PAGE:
In 1840, rich Ghent industrialists inaugurated a new, luxurious opera house, a showcase for their considerable, newly acquired wealth. It is a unique, L-shaped building featuring a concert room, a ball room, and a foyer on the first floor that form an enfilade of 90 metres and lead to the lavishly decorated auditorium behind them. The opulent, harmonious interplay of architecture, painting and sculpture was carefully restored 1991–93, although the front rooms still feature a later colour scheme. The venue’s crowning glory is the impressive chandelier and the ceiling painted with trompe l’oeil effects. Today the theatre is one of two venues for the Antwerp-based Flemish opera company (Vlaamse Opera) offering opera and ballet as well as lunchtime concerts and international guest productions.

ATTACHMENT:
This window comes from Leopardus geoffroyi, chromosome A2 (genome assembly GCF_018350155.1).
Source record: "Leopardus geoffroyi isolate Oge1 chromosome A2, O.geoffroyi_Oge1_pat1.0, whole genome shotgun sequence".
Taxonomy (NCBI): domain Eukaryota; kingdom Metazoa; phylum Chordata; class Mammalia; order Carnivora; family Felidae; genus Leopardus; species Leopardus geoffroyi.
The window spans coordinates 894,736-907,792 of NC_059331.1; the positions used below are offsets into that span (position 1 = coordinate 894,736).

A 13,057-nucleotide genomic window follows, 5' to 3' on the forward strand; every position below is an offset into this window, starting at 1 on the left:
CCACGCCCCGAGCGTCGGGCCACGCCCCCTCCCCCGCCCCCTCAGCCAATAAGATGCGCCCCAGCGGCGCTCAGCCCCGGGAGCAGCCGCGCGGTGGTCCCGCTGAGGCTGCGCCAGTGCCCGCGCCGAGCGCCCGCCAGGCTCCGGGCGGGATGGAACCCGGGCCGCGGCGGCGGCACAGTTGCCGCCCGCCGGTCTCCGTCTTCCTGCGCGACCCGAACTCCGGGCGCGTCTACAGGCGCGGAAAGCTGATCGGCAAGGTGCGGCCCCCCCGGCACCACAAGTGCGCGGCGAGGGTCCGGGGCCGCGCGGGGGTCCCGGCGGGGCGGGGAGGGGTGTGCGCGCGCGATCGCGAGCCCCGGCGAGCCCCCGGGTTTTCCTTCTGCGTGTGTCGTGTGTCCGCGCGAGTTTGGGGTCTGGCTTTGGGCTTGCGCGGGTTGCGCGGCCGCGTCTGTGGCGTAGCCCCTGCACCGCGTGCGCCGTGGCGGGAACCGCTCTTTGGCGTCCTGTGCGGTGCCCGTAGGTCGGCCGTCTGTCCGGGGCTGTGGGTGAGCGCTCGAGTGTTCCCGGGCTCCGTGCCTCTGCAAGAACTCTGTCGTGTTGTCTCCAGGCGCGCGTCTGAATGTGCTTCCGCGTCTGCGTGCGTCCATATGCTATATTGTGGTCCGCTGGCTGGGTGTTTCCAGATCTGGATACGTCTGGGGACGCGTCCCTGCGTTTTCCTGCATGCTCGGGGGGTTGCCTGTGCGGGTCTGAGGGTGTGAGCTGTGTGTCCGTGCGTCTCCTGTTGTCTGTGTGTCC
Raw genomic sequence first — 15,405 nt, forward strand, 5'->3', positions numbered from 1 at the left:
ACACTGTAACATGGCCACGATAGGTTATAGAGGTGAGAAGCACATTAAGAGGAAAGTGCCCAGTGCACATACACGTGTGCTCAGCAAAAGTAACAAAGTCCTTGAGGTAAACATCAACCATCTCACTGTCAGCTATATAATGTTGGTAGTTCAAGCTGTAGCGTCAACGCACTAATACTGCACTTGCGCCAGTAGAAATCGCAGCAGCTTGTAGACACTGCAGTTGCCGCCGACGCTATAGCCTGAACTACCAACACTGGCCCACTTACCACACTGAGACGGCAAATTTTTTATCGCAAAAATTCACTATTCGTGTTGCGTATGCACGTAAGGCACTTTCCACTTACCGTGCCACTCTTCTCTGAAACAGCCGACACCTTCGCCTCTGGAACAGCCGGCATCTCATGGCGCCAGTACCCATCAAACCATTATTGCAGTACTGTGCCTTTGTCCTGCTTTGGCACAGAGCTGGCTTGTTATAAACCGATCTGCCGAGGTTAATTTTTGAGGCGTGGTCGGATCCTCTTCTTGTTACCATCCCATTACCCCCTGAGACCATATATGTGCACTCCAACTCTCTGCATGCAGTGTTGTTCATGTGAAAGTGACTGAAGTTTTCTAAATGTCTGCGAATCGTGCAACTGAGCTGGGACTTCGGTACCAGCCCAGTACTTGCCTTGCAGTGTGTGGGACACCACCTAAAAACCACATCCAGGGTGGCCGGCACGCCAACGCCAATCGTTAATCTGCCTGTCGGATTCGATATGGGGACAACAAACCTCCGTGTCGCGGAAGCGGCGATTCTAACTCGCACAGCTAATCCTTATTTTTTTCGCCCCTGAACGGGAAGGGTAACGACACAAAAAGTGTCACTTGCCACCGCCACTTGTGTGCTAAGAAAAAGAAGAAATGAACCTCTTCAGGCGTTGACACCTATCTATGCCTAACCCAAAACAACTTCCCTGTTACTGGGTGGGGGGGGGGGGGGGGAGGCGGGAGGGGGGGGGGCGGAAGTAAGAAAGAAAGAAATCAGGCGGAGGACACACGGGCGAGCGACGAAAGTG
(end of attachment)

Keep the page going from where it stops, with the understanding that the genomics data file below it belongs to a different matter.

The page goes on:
Vlaamse Opera Gent · Schouwburgstraat 3 · 9000 Gent · Belgium · Tel.: +32 (0)9 268 10 11 · E-mail: email@example.com · www.vlaamseopera.be
Visits: guided tours once a month on Saturday during the season; please consult website.
Guided tours for groups on appointment, please contact firstname.lastname@example.org
Ghent Tourist Office
Tel.: +32 (0)9 266 56 60
Théâtre du château